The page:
Flying fish are plentiful around Gasparilla Island and in Venice offshore deepwater.
Flying fish, an object of curiosity because of their ability to glide through the air, are among the most interesting fish in the Gulf of Mexico.
Flying fish can be seen jumping out of the water and skimming along the surface from quite a distance away. Anglers having a hard time believing their eyes: "Was that a flying fish I just saw?"
Flying fish upper bodies and sides are dark blue while lower on the sides they are silver.
Anglers in blue water often see flying fish skittering away from the boat or in its wake. Few anglers see flying fish up close and even fewer have seen their behavior when they are not soaring away from the boat.
Flying fish upper bodies and sides are dark blue while lower on the sides they are silver. When airborne, they have an iridescent color.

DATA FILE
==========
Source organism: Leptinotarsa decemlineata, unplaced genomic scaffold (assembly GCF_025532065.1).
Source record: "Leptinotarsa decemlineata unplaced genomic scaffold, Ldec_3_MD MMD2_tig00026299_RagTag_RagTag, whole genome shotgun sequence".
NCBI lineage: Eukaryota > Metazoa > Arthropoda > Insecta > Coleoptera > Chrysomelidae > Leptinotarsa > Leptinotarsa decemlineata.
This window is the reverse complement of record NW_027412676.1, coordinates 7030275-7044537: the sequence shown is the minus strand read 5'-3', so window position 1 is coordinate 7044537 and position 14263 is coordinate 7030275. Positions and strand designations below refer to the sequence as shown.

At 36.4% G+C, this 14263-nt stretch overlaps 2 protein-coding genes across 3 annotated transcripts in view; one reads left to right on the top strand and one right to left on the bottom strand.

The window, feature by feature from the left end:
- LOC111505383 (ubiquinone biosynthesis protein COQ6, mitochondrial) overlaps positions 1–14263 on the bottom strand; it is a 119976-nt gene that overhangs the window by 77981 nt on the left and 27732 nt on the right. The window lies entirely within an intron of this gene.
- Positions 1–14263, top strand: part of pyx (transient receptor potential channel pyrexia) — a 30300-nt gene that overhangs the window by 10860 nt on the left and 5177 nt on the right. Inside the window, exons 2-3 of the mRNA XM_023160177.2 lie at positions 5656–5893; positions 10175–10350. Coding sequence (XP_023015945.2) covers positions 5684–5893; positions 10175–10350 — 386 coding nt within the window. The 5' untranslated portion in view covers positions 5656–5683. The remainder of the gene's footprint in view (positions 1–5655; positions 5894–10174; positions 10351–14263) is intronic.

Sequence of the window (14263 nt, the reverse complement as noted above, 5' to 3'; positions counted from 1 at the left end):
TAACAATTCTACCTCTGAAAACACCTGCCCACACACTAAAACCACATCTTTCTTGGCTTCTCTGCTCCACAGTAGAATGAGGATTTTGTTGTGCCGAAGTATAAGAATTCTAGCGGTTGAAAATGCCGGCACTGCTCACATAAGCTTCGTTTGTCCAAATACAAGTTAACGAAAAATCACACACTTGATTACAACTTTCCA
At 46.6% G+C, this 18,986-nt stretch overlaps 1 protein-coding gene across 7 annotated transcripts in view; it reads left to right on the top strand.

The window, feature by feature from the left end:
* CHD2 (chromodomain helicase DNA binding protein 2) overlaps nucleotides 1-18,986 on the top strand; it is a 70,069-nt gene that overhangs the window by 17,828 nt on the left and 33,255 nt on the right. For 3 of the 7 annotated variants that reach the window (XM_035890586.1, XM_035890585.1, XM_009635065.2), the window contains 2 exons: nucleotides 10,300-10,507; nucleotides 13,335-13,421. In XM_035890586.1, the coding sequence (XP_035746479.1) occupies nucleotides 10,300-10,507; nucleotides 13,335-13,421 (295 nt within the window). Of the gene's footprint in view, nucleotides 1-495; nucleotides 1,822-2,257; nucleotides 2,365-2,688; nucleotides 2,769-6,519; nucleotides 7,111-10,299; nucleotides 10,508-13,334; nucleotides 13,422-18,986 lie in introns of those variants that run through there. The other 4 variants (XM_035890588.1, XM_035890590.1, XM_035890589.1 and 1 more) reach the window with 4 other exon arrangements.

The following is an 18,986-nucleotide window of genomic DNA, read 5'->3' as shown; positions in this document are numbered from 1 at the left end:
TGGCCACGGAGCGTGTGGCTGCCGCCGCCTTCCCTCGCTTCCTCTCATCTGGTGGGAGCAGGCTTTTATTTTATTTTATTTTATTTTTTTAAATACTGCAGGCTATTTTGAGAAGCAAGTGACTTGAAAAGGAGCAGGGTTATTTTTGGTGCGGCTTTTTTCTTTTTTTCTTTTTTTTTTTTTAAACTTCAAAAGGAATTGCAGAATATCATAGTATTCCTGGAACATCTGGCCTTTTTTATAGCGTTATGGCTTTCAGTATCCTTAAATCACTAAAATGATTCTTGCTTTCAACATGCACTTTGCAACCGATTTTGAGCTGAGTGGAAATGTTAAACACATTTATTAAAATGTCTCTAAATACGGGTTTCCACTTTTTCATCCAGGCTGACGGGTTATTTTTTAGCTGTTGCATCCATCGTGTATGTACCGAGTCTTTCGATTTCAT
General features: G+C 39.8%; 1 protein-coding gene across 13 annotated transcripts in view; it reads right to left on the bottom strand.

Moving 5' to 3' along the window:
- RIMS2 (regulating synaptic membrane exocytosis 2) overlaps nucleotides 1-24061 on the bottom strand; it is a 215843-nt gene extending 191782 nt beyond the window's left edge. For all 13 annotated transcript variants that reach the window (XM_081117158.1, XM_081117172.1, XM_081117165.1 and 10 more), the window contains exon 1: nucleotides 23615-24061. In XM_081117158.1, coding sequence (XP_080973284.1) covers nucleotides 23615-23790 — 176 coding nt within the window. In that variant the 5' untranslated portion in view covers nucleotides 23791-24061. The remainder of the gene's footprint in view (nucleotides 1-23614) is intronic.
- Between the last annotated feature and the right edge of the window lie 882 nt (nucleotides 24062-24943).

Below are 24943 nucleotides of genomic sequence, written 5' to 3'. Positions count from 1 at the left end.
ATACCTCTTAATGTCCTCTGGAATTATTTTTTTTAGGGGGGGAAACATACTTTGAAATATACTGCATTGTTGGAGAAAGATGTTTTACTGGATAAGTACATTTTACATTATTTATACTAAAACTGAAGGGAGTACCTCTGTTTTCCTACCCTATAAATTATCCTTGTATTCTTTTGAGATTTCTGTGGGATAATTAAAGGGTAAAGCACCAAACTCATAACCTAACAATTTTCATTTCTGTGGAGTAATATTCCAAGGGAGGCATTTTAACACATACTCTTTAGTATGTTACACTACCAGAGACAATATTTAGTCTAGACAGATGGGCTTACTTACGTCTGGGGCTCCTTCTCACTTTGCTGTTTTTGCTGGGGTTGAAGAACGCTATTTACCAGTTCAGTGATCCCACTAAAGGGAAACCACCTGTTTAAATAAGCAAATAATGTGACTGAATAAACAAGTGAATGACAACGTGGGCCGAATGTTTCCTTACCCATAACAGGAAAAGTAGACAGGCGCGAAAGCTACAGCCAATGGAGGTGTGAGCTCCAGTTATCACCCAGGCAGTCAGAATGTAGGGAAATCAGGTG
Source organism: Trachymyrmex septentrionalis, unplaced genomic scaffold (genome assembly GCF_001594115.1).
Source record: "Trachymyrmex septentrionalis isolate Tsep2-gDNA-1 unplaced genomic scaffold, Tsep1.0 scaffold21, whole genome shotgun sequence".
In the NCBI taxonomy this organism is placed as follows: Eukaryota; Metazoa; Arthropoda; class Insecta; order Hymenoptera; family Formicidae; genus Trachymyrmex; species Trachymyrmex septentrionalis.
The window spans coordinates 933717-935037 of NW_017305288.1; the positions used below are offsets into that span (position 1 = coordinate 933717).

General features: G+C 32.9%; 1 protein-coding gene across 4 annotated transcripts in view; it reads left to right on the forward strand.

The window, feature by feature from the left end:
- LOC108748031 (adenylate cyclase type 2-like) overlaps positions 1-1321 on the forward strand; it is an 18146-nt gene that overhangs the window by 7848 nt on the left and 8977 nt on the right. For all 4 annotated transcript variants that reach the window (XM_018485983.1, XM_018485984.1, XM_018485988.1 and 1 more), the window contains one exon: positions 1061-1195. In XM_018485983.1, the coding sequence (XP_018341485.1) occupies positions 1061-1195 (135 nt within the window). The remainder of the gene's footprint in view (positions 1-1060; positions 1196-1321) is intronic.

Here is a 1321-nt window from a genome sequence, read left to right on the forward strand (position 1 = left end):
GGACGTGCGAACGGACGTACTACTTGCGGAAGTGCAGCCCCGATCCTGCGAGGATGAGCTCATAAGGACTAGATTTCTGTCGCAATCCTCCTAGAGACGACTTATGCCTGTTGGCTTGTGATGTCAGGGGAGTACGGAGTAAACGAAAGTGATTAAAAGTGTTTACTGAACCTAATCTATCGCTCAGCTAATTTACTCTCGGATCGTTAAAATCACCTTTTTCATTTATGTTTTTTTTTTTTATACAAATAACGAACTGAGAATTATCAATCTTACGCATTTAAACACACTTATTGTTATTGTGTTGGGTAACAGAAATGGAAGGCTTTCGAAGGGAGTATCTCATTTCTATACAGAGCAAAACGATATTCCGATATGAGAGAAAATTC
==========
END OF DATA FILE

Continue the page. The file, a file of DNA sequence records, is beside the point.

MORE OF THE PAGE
When several flying fish appear you are in deep water and it is time to drop anchor and cast. Flying fish indicate bigger species of fish in the area and are helpful in finding good fishing areas offshore.
Flying fish swim close to the water's surface with fins close to their bodies. Once they leave the water they spread the fins to glide.
Flying fish have a torpedo-shaped body and can gather enough speed under water to break the surface with large wing-like fins getting them airborne.
Some believe flying fish use this ability to escape predators, including tuna, swordfish, marlin, mackerel and kingfish. They sought by seabirds, porpoises and squid.
Flying fish are also eaten by humans. Sushi lovers eat flying fish roe.
Flying fish feed on plankton and small crustaceans. Flying fish are not a big. They average 7 inches to 12 inches long. Flying fish glide as well as some birds and have been known to cruise more than 200 meters flapping their tails all the while.
Flying fish travel in schools, tend to feed at night and are attracted to light.
Barbados, once known as "The Land Of The Flying Fish," made them the national fish. Coins in Barbados have flying fish on them.